A look back: Some of the best buys in antique toys (from 1974) Article from American Home, December 1974 Antique toys are double-barreled delights. They
These vintage Sew Magic & Sew Perfect toys were working sewing machines that let kids do real sewing, but without having to use needle and thread by hand.
Hopefully, these vintage 1970s Playskool toys, dolls, ride-ons and more will bring back some happy memories! They may also remind you of a simpler time, when most toys were joyfully kid-powered.
Back in the seventies, you weren’t considered ‘in’ in some circles if you didn’t have a Pet Rock – the perfect pet. Here, look back at a few of the most popular ‘breeds,’ and find out the history of this silliness.
How many of these cool vintage scratch-n-sniff stickers do you remember seeing? Can you vividly recall their scents, too? Here’s a look back at a collection of more than 50 of the decals.
With this easy vintage DIY puffy happy face pin project, it’s easy to put on a happy face, a funny face, or any kind of face you fancy with soft, cuddly cotton creatures!
Mood rings were incredibly popular pieces of jewelry in the mid-1970s – a colorful fad. So did the rings actually work? What do the mood ring colors mean? Find out here!
This creative collection of ideas came from Crayola, the famous crayon maker, back in the 1950s. They suggest some simple old-fashioned ways for kids to have quiet fun at home with crayons and paper.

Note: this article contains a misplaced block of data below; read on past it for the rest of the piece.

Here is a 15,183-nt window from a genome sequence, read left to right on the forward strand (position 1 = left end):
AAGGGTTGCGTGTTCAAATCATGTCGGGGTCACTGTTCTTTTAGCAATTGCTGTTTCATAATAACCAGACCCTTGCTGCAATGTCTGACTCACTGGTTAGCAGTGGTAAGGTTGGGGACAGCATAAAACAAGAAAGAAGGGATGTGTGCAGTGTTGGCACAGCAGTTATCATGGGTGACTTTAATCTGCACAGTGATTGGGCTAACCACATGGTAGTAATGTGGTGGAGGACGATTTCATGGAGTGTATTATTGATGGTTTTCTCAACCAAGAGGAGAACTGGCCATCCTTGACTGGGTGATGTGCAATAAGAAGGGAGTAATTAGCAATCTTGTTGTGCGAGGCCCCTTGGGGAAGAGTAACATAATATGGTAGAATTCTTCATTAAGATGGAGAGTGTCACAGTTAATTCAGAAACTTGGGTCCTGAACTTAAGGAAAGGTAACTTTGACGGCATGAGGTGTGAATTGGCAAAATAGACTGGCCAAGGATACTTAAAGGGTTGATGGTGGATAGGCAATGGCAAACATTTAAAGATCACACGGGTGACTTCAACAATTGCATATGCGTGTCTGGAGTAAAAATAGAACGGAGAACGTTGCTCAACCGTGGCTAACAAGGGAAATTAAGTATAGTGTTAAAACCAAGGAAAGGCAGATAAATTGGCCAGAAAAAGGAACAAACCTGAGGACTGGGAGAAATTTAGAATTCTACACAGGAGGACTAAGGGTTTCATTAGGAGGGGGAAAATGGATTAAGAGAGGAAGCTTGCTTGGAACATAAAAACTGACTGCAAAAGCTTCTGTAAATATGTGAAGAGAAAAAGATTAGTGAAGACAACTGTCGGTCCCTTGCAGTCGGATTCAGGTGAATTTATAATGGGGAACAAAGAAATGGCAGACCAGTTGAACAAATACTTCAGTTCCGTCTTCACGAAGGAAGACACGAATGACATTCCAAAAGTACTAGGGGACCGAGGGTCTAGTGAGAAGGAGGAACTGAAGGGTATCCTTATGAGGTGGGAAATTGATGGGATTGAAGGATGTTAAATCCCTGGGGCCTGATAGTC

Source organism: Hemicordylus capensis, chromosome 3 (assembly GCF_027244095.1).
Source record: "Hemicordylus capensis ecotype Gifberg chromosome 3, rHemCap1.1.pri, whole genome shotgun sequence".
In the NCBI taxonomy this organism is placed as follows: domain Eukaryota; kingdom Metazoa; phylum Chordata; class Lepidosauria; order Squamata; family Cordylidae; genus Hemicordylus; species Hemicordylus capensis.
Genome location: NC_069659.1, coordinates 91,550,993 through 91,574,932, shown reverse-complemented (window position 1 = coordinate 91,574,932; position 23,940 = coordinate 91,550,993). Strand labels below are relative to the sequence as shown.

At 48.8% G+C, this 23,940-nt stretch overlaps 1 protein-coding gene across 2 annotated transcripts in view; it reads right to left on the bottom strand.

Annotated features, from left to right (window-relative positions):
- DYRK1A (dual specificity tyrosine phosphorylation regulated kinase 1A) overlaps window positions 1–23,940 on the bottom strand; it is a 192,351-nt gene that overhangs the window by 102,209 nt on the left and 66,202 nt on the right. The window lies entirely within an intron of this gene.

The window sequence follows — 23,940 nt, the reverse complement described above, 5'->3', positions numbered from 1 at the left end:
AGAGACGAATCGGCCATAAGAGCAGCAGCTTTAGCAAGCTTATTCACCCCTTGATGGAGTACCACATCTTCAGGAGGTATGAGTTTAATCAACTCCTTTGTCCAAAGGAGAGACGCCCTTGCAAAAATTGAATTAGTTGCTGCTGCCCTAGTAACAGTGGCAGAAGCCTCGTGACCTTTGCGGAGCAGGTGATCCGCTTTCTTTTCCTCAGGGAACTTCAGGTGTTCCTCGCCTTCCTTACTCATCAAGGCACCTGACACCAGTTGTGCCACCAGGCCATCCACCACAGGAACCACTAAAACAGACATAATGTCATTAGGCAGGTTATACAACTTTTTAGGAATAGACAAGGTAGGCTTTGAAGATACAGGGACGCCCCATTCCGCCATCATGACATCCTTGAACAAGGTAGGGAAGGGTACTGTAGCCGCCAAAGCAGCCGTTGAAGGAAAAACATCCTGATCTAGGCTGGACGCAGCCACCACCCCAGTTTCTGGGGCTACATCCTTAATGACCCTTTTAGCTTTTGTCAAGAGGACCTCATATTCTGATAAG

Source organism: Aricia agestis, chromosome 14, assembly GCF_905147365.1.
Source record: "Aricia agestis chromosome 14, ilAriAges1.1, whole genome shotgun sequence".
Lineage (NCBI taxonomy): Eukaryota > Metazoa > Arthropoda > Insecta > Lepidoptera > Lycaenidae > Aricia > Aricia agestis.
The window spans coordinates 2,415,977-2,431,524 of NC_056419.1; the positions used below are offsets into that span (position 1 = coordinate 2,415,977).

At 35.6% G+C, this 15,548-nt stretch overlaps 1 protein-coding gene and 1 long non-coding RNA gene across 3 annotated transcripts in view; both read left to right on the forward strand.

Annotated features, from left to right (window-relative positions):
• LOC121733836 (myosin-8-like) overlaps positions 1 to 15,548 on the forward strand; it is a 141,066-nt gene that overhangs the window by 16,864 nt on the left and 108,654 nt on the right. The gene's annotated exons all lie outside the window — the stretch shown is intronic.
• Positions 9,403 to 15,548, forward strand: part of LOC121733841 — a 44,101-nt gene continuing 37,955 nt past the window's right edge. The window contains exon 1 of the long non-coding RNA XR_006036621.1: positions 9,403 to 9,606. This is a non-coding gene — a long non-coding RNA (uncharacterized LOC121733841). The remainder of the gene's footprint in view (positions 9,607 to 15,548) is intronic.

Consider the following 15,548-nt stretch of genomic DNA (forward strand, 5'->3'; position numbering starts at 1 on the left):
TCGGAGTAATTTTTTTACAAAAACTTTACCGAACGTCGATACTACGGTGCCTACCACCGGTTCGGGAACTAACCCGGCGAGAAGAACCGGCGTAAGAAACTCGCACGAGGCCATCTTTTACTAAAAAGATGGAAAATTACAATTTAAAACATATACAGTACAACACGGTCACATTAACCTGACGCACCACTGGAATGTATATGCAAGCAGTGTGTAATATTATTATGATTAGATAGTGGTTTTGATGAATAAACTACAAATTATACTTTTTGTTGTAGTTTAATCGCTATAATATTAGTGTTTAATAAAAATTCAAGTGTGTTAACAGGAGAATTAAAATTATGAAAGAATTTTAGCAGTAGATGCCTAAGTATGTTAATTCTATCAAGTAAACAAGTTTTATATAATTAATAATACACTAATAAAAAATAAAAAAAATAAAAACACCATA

Looking for a fun and creative holiday project that’s a little different? Check out these crafty and cute vintage Christmas decorations, based on ideas popular back in the sixties.
The old Sears Wish Book catalog was perfectly named – it was where kids and adults alike would dream about all the things that Santa (or a special elf) might bring for Christmas. Find out its history here!
Take a look back at these vintage jewelry boxes that were so popular, including some with fold-out storage and – of course – spinning ballerinas.
Check out these old school toys: vintage ’80s Playskool play sets, which kids could use to imagine and build their own mini worlds.
Tiddlywinks (originally Tiddle-dy Winks) seems like a simple kids’ game… but there’s a lot more to it! Find out about it – including how to play – here.
Take a look at more than 40 of the cute vintage plush toys and sweet stuffed animals that millions of kids cuddled back in the ’80s.